In Bihar, it opted for indirect mandalization by forging alliance with the Samta Party, later renamed as Janta Dal (United). However, in Uttar Pradesh, under the social engineering formula of the then party’s general secretary (organization), K.N. Govindacharya, the BJP opted for direct mandalization by projecting backward caste leaders like Kalyan Singh, Vinay Katiyar and Uma Bharti as the faces of the party. These leaders became the local faces of the Ram Janmabhoomi movement. Ironically, all these backward-caste (OBC) leaders, despite establishing BJP as an important political force in Uttar Pradesh, never acquired the stature that was enjoyed by other upper-caste leaders like Kalraj Mishra, Lalji Tandon or Rajnath Singh in the state politics. In fact, Kalyan Singh was not only replaced as Uttar Pradesh chief minister in 1999 but was even suspended from the primary membership of the party. Though he returned to the party in 2004, he again resigned in 2009 before finally merging his Jan Kranti Party with BJP in 2014. By then, his stature in the party had diminished and was given the politically insignificant role of a governor.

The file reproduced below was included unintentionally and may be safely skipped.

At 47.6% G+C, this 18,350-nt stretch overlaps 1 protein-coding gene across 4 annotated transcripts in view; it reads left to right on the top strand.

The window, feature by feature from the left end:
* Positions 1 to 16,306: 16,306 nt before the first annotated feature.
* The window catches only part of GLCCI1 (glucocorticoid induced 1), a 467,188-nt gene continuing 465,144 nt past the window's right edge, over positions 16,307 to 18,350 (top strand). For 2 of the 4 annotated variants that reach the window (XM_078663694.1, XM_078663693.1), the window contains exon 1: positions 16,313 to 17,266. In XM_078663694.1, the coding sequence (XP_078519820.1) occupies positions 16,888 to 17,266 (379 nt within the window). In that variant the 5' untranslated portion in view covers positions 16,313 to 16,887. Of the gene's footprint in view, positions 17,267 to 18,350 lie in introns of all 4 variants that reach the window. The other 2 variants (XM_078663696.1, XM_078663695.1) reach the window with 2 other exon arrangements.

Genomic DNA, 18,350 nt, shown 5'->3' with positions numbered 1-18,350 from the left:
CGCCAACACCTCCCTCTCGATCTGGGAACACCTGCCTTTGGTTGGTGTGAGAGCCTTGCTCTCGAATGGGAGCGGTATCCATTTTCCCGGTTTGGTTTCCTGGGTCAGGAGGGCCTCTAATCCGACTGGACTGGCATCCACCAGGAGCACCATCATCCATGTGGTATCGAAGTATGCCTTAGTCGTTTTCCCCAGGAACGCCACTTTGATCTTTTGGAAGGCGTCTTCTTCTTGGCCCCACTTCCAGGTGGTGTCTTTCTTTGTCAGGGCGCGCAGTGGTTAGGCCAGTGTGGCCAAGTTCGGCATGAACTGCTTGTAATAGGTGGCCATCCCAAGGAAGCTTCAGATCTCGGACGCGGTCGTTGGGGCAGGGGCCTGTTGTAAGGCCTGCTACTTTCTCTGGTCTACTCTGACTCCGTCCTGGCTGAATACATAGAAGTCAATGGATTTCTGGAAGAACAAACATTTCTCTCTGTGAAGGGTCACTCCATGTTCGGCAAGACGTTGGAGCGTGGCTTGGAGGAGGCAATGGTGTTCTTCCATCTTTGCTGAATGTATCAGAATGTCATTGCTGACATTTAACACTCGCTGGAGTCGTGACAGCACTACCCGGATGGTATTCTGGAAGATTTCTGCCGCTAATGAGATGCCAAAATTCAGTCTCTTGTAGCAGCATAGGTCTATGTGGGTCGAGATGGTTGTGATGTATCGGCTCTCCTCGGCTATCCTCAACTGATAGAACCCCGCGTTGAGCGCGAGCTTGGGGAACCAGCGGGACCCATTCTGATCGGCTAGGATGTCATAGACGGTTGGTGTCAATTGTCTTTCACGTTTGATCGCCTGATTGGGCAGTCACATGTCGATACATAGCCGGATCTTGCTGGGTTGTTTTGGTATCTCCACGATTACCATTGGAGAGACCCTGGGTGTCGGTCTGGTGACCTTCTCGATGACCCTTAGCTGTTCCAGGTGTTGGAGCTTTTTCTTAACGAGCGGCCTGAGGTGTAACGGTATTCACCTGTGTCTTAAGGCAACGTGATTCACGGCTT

Notably, after the demolition of the Babri Masjid, Kalyan Singh had started to present himself as the leader of the backward castes in the BJP and this was the prime reason behind his marginalization in the party. Somewhat similar fate awaited the firebrand leader Uma Bharti, who was also forced to resign from the post of Madhya Pradesh chief minister in 2004 and later expelled from the party. Like Kalyan Singh, she also returned to BJP but was never allowed to grow in stature and now has been forced to live a life in political oblivion.
Arguably, one of the major reasons behind the poor electoral performance of the BJP in Uttar Pradesh in both Lok Sabha and Vidhan Sabha elections from 2002 to 2014 was the absence of any popular backward caste leader in the party who could mobilize the backward castes in their favour.
What has changed since 2014